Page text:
Hilton Kelley: Standing up for the West Side
by Vicki Wolf, 2006
Hilton Kelley’s dream
came true when he became a member of the Screen Actors Guild in
1991 as an actor and stuntman while living in Oakland, California.
But the direction of his life changed dramatically when he came
back to his hometown while working on the movie, “Nash,” with
Don Johnson and Cheech Meredith.
Kelley left Port Arthur when he was 19 to join the Navy. When he got out of the Navy in 1984, he moved to Oakland to pursue his acting career. Returning home to Port Arthur in 2000, Kelley was surprised to find the place where he grew up dilapidated and lacking basic services for the people living there. “I couldn’t get it out of my mind that I needed to do something about saving my hometown,” he recalls.
The railroad tracks divide Port Arthur into the east side and the west side. The west side is considered “the wrong side of the tracks” with the low-income housing projects of Carver Terrace, Lewis Manor and Prince Hall. The area had become known as a mini-ghetto and hot spot for trouble and drug activity. “A lot of young people were being incarcerated,” Kelley says. “When you have a dilapidated community with no services and young people with a lot of energy, they want something to do.”
Kelley moved back and decided the best way to serve was to start a community center and get the kids off the streets. Little did he know that more insidious problems lurked over Port Arthur. The first clue came when lifelong resident Alfred Dominic asked Kelley why he wanted to start a community center in such a contaminated area.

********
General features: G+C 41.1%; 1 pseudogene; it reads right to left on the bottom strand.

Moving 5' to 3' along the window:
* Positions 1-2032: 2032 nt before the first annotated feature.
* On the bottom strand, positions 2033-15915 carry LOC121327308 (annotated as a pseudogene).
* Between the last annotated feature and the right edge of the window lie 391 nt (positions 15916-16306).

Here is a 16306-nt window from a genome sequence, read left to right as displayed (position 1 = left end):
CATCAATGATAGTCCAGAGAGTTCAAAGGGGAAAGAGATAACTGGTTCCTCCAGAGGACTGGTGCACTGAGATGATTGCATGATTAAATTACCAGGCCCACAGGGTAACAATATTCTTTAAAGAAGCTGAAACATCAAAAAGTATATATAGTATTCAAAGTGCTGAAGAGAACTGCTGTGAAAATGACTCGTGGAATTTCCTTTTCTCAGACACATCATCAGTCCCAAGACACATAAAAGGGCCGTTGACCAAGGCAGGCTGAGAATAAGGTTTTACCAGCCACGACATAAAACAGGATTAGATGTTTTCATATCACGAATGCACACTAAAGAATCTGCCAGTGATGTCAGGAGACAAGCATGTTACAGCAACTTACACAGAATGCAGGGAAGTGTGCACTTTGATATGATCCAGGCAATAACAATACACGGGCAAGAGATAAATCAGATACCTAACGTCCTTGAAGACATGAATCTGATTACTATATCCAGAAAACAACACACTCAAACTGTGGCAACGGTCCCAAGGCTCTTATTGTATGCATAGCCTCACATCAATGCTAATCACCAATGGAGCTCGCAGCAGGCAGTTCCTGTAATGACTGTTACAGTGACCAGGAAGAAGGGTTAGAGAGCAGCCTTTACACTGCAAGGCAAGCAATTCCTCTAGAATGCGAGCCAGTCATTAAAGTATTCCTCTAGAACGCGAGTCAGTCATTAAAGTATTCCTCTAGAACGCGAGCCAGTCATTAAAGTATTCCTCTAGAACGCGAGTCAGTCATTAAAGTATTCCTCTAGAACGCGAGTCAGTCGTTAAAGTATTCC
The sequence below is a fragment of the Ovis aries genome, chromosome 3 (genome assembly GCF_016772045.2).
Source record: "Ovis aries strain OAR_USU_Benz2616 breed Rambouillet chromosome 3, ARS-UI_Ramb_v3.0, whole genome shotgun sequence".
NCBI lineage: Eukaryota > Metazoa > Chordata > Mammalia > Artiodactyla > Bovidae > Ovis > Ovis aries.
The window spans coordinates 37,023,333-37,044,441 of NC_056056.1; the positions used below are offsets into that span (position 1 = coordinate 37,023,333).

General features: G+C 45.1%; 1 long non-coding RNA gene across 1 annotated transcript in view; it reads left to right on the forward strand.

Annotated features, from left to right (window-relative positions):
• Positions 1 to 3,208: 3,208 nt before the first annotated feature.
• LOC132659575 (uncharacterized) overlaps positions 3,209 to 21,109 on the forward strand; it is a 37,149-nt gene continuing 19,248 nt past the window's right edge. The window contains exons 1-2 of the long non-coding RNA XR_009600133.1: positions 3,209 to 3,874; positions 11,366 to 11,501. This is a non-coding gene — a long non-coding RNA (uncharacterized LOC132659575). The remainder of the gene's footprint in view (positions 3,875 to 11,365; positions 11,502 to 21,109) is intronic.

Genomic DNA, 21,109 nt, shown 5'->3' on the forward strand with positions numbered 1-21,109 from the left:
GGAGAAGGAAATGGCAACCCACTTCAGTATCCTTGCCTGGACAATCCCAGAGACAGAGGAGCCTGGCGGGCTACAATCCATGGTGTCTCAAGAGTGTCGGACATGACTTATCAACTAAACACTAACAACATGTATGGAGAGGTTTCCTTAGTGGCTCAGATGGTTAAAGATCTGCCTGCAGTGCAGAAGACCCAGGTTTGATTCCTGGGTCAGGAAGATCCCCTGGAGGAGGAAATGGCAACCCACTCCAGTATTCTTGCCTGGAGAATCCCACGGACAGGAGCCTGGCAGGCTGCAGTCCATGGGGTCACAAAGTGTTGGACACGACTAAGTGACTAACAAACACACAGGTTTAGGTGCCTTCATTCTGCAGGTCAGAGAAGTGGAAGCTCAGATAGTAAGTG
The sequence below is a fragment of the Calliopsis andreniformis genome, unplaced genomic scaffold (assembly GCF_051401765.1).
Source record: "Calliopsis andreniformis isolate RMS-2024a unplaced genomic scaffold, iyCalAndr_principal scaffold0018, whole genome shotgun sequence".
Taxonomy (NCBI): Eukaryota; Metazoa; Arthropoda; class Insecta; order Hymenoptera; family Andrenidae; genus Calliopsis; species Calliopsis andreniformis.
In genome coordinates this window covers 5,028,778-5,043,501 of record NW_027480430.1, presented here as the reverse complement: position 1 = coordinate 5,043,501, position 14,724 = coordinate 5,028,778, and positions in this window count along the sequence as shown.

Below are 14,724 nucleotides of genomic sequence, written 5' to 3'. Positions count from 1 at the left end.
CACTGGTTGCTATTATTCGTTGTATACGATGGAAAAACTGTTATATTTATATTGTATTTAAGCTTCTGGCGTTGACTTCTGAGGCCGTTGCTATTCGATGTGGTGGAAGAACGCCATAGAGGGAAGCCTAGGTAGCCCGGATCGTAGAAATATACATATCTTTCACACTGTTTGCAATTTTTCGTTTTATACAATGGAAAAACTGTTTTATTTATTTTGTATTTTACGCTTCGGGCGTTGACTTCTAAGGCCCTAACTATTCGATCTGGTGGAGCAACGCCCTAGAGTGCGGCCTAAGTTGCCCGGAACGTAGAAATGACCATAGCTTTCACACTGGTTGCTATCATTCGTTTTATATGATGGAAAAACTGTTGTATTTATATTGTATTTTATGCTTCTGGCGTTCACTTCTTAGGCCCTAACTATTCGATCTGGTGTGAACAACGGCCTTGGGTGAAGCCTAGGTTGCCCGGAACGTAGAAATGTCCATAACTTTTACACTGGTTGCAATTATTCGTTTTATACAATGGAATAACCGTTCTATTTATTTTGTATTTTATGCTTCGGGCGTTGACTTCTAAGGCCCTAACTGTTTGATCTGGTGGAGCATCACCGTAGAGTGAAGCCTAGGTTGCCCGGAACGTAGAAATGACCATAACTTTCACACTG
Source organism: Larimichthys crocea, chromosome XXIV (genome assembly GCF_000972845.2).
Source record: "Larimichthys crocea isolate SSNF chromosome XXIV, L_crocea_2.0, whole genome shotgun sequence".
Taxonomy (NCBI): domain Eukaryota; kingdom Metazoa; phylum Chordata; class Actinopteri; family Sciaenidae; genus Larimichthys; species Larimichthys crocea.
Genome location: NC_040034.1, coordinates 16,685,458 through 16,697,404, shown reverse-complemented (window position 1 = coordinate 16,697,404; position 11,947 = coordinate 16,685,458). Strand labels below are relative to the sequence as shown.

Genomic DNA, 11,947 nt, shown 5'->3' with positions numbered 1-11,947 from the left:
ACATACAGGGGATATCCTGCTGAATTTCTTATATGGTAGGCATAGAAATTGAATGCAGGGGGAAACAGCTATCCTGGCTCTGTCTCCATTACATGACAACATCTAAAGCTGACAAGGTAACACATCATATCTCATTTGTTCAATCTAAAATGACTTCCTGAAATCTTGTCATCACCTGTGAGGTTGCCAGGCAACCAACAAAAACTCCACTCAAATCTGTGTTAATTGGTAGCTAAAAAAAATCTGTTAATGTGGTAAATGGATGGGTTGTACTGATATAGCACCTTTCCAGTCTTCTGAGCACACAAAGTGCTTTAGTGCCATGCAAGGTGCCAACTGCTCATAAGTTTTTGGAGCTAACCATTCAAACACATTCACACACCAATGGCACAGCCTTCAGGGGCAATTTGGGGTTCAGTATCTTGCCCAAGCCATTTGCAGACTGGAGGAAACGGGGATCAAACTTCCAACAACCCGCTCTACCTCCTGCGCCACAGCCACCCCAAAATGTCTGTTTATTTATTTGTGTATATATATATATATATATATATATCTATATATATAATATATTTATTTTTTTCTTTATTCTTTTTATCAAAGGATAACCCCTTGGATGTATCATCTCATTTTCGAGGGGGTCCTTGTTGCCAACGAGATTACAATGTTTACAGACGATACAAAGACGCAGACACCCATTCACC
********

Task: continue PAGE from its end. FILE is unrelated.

Kelley investigated and soon discovered that emissions of volatile organic compounds (VOCs) such as benzene, sulfur dioxide, hydrogen sulfide and 1-3 butadiene are released through upsets at refineries including Valero, Chevron Phillips, VASS and Total Petrochemicals USA, all in the vicinity of Port Arthur. Another neighbor, Huntsman Chemicals, also releases benzene in frequent accidents and daily operations in the production of plastics, rubber and various chemicals from the byproducts of crude oil.
“Industry is a backdrop to the community,” Kelley says. “Most of the families are low-income. Many are homeowners with homes that have been in their families for years – they can’t find anything like what they have at the same price,” he adds. “Others are stuck in low-income housing projects.”